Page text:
Des O’Driscoll reviews the It Takes A Village festival in Cork
What do you think this is... a holiday camp? Actually, yes. Trabolgan really is a holiday camp, with proper accommodation, swimming pools, go-karting, sea access, etc. Last weekend, however, the East Cork facility was devoid of the families who usually fill it, as the inaugural It Takes A Village festival took over.
Organisers pitched the event as a most unfestival-like festival, where sprawling campgrounds and apocalyptic portaloos would be replaced by a compact site (everything within a five-minute walk) with self-catering chalets, hot showers and real toilets. Already, so many boxes ticked.
But what about the entertainment? Eclectic was the name of the game, with a roster that ranged from Andrew Weatherall to Martin Hayes, while still making sense. Saturday’s headline act Young Fathers underlined their reputation as an awesome live act with frenetic beats and soaring harmonies melded with attitude-laden theatrics.
They were preceded by Brighton band Fujiya & Miyagi, another intriguing prospect that hit a strange intersection between introspective indie sounds and 1980s acid house. There was also a dancefloor influence on Skibbereen soulster Brian Deady, whose highpoints included a superb mash-up of Crystal Waters ‘Gypsy Woman’ with Marvin Gaye’s ‘I Want You’.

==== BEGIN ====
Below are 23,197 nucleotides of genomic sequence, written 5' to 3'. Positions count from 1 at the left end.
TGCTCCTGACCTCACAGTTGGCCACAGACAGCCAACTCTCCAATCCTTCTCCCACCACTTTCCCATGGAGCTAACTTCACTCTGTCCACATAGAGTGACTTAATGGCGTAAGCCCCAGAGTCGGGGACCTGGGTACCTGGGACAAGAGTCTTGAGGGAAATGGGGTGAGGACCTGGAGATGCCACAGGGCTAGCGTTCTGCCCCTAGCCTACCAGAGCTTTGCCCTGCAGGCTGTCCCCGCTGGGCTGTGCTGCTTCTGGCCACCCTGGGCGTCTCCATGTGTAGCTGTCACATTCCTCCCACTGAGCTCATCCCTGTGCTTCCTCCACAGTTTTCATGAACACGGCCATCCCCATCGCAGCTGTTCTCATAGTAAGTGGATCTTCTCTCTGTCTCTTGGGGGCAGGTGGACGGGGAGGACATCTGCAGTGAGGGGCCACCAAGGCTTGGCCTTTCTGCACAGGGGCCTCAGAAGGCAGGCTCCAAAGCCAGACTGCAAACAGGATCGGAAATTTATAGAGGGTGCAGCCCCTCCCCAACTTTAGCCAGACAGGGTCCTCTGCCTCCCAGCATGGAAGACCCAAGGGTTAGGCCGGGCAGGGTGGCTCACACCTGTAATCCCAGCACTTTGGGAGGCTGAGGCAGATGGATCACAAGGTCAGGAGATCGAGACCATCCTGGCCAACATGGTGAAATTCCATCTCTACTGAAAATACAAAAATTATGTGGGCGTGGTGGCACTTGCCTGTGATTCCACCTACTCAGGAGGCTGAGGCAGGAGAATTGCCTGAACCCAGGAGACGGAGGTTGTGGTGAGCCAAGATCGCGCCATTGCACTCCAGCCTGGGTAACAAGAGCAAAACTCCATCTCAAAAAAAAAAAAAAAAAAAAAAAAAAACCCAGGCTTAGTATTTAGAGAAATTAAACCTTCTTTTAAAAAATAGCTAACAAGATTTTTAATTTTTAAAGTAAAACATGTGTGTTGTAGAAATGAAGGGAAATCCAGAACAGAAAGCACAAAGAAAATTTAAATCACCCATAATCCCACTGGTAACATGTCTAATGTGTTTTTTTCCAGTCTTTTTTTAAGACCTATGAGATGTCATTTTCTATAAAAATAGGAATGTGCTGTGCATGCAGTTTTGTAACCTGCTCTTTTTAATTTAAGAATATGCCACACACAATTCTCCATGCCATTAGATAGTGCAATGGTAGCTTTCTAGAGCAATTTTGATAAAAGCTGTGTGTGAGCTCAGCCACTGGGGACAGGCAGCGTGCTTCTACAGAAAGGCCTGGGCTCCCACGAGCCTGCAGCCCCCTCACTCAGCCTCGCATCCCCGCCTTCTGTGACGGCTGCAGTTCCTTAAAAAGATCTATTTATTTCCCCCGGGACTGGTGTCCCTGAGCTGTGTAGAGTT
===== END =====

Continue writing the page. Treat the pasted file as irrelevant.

Those who danced late into the night to the likes of John Daly or Fish Go Deep, or partook of one of the many sideparties taking place around the site, even had the option of washing that hangover away on Sunday morning with an aqua-aerobics session hosted by Famous Seamus of Lords of Strut. Good fun and great vibes all round.
— Stevie G (@StevieGrainger) April 15, 2018
Away from the music, Kevin Barry proved again why he’s an author who really is worth hearing as well as reading; while presumably a secure ring of steel ensured the recording of Blindboy Boatclub’s podcast wasn’t gatecrashed by any disgruntled UFC fighters carrying handcarts.
Hopefully, ITAV will grow into an annual bash. Some potential punters were put off by a system that meant you booked the holiday chalet for the weekend rather than an individual ticket, and then got your mates to fill it by chipping in the approximate €240 per head. It’s a complication that will probably be outweighed by the word-of-mouth recommendations coming from the first glorious event.